Arizona Supreme Court Backs Dismissal of Election Challenge

Arizona Supreme Court Backs Dismissal of Election Challenge
Poll workers count ballots inside the Maricopa County Election Department in Phoenix, Ariz., on Nov. 5, 2020. (Olivier Touron/AFP via Getty Images)
Zachary Stieber

Arizona's Supreme Court on Tuesday upheld the dismissal of an election challenge.

The court agreed with a judge in Pinal County that former Gilbert Public Schools Board President Staci Burk lacked standing because she wasn't a registered voter when she filed the suit, which alleged Arizona’s election systems have severe security flaws, saying that election workers and foreign entities could manipulate the results.

“There is nothing before the Court to indicate that Appellant timely contacted the appropriate authorities to correct any problems with her voter registration,” Chief Justice Robert Brutinel wrote in the 6-page ruling. “An election challenge ... is not the proper vehicle to reinstate voter registration.”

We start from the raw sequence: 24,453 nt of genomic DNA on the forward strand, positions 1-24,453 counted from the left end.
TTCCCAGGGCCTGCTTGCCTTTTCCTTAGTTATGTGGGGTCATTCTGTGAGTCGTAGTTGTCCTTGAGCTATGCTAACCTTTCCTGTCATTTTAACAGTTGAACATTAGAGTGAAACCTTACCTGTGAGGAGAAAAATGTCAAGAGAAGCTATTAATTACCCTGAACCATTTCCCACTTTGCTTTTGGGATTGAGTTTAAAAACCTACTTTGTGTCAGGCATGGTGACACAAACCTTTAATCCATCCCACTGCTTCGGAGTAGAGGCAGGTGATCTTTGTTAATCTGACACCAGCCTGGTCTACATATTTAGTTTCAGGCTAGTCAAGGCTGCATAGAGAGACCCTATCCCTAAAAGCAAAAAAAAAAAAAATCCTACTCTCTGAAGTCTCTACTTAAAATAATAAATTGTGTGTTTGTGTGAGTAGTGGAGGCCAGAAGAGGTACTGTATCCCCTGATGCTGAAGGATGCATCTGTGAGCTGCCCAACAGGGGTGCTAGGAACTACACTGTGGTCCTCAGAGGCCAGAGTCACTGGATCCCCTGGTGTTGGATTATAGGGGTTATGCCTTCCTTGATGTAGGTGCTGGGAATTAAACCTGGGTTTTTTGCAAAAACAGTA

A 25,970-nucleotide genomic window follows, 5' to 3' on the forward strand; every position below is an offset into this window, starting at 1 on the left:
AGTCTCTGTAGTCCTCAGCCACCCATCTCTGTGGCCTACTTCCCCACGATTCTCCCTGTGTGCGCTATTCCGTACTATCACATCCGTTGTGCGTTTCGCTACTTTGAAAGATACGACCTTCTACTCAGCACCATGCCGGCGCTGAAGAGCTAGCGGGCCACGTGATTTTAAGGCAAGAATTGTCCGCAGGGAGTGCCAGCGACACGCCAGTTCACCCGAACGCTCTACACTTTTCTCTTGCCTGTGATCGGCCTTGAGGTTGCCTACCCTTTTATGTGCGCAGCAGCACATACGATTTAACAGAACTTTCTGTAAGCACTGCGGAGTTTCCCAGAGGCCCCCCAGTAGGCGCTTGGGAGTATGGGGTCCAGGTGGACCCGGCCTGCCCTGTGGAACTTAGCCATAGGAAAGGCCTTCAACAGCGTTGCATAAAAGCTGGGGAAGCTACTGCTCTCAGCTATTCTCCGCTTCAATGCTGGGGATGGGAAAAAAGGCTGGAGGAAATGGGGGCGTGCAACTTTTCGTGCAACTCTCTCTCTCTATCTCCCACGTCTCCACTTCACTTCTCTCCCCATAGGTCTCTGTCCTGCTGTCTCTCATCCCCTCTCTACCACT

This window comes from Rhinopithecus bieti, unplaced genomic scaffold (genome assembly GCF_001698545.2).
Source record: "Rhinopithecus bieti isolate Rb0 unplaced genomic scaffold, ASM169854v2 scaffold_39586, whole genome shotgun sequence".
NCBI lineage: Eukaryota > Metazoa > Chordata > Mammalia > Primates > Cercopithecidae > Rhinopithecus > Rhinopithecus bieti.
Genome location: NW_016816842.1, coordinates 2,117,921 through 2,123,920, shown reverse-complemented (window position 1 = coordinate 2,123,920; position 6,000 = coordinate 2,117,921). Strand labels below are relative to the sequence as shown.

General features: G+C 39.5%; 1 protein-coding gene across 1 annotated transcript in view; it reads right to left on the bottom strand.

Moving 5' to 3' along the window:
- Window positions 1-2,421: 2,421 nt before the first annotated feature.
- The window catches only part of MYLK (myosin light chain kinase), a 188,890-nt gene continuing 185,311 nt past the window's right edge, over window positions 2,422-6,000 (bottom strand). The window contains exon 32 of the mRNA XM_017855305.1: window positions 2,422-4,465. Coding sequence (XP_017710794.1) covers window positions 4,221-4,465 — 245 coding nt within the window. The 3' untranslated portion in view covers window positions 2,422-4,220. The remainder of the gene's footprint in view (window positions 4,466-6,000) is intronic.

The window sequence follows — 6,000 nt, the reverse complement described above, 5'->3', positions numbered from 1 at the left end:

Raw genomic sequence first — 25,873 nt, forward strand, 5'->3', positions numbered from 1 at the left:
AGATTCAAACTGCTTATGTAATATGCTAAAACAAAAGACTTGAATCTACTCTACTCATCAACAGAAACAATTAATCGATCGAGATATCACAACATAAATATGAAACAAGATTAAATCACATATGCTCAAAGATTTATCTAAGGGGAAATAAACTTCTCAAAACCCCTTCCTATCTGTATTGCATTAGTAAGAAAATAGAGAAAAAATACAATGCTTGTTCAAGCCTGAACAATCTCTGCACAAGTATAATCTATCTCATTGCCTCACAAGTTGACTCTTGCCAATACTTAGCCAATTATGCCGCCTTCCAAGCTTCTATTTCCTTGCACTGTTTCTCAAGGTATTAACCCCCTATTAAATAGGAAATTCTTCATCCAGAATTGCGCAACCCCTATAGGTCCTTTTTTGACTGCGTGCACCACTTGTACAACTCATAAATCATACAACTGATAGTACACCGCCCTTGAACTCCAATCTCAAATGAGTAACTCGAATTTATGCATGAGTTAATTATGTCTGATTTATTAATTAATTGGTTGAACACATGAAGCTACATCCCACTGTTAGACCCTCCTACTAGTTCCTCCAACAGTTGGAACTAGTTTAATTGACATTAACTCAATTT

A panel consisting of Brutinel and three other judges made the decision.

It was the eighth lawsuit challenging the win by Democratic presidential candidate Joe Biden to be rejected by courts in Arizona.

Members of Congress on Wednesday objected to Arizona's electoral votes, arguing the election there wasn't conducted according to the U.S. Constitution.

The objection came during a joint session to count the nation's votes. It triggered a two-hour debate, which would culminate in a vote in both chambers. The objection was expected to be voted down.

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